Children of mothers with mental illness are significantly less likely to receive preventative health vaccinations during the first five years of life, according to a University of Manchester study.
The research, from the University’s Centre for Women’s Mental Health, has important implications for the uptake of a vaccine for COVID-19, which may become available in 18 months’ time. Last year, in the Manchester team estimated that one in four children in the UK has a mother with a mental illness meaning that a quarter of UK children could be affected.
The findings also come at a time of increasing global concern about the general uptake of vaccinations – especially measles, mumps and rubella or MMR. Though vaccines are provided for free in most countries, 15% of children remain unvaccinated globally, according to the WHO, often leading to serious illness, disability and even death.
Recent outbreaks of measles in Europe and the US indicate a significant decline in herd or collective immunity as a result of reduced vaccination uptake in infants. The trends have been attributed to scepticism about the safety of vaccination, particularly following the discredited report by Andrew Wakefield in 1998 linking the MMR vaccine to childhood autism.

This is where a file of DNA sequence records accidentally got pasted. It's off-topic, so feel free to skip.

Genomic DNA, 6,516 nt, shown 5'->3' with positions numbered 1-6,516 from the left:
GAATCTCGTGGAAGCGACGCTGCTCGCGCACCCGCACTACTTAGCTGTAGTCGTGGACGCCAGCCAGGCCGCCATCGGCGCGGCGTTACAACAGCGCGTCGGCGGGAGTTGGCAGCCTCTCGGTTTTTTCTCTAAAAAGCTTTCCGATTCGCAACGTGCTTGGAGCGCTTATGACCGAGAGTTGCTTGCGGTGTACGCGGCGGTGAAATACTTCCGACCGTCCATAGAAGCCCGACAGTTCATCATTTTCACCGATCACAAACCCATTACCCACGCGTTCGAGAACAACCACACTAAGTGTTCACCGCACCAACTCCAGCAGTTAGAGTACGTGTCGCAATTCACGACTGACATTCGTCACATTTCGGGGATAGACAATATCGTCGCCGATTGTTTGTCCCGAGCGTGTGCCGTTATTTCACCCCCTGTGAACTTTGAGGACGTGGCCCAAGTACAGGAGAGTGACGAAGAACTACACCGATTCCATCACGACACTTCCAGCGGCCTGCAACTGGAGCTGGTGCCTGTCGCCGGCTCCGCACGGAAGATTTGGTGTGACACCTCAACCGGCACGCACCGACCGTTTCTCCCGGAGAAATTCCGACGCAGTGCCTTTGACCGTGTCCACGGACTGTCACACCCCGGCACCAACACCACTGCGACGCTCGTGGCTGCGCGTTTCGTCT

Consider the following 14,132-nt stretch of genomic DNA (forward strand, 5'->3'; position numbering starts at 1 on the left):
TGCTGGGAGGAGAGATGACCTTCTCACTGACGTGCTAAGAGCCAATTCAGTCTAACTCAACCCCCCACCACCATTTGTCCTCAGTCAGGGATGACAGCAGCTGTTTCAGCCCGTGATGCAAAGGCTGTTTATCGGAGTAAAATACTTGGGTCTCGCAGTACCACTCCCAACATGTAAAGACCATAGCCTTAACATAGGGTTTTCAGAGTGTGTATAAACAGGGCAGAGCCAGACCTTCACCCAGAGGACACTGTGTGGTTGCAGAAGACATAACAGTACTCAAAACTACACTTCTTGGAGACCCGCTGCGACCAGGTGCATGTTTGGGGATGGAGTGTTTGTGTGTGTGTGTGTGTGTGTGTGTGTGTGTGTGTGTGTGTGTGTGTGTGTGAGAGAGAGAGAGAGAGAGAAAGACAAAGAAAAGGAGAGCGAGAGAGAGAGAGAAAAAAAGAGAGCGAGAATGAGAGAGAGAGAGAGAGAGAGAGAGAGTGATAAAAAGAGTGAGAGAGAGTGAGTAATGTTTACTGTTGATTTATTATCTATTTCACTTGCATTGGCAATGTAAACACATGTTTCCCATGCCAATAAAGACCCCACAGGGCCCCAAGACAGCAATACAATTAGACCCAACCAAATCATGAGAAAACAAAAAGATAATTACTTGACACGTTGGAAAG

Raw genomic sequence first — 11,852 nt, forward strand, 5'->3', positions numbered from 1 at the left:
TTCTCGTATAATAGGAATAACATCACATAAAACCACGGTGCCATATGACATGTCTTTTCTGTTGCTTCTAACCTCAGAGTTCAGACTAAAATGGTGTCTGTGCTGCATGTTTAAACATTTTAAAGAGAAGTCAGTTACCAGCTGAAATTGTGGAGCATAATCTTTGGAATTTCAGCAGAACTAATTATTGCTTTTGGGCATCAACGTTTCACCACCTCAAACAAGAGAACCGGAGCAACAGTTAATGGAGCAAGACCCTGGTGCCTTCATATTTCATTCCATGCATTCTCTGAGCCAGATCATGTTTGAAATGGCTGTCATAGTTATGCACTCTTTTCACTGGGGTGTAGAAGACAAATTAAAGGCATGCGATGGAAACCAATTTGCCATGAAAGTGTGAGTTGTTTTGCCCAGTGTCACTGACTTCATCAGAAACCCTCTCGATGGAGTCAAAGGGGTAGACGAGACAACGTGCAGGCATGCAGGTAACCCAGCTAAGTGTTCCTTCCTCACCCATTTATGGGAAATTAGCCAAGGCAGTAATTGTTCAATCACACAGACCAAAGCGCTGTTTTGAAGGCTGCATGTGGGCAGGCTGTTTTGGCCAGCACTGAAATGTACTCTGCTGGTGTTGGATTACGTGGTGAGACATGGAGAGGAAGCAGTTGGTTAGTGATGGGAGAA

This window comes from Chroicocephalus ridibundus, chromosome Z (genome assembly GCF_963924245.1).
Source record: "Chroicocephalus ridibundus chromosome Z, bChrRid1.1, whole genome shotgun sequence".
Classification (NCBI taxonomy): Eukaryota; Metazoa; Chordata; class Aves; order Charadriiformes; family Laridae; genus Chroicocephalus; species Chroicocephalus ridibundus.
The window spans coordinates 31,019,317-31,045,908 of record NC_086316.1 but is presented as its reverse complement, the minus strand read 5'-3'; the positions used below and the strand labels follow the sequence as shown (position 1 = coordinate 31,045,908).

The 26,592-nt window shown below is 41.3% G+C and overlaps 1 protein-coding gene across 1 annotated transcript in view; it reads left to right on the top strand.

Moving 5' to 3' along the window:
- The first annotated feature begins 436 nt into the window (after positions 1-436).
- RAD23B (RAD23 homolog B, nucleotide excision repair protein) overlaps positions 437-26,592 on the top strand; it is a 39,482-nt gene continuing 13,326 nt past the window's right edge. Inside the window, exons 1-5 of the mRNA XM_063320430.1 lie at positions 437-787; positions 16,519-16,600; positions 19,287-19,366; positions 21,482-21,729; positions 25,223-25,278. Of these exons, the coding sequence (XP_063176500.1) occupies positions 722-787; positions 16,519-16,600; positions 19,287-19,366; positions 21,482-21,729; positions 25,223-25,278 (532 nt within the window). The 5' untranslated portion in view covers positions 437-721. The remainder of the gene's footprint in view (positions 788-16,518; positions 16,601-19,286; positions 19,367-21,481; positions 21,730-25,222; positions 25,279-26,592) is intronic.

The Centre for Women’s Mental Health study, published in the European Journal of Epidemiology used data from around 480,000 mothers and children followed up to the age of five. It revealed that the children of mothers with depression and psychotic illnesses were 14% less likely to receive necessary vaccinations at two years, compared to children of unaffected women.
And children of mothers with alcohol and substance misuse disorders were 50% less likely to receive necessary vaccinations at two years, compared to children of unaffected women. It is the largest study ever to look at the association between maternal mental illness and childhood vaccination uptake.
The data were sourced from the Clinical Practice Research Datalink between 1993 and 2015 and examined vaccinations for Diphtheria, Tetanus, Whooping cough, Haemophilus influenza (A), Polio, as well as the MMR vaccine.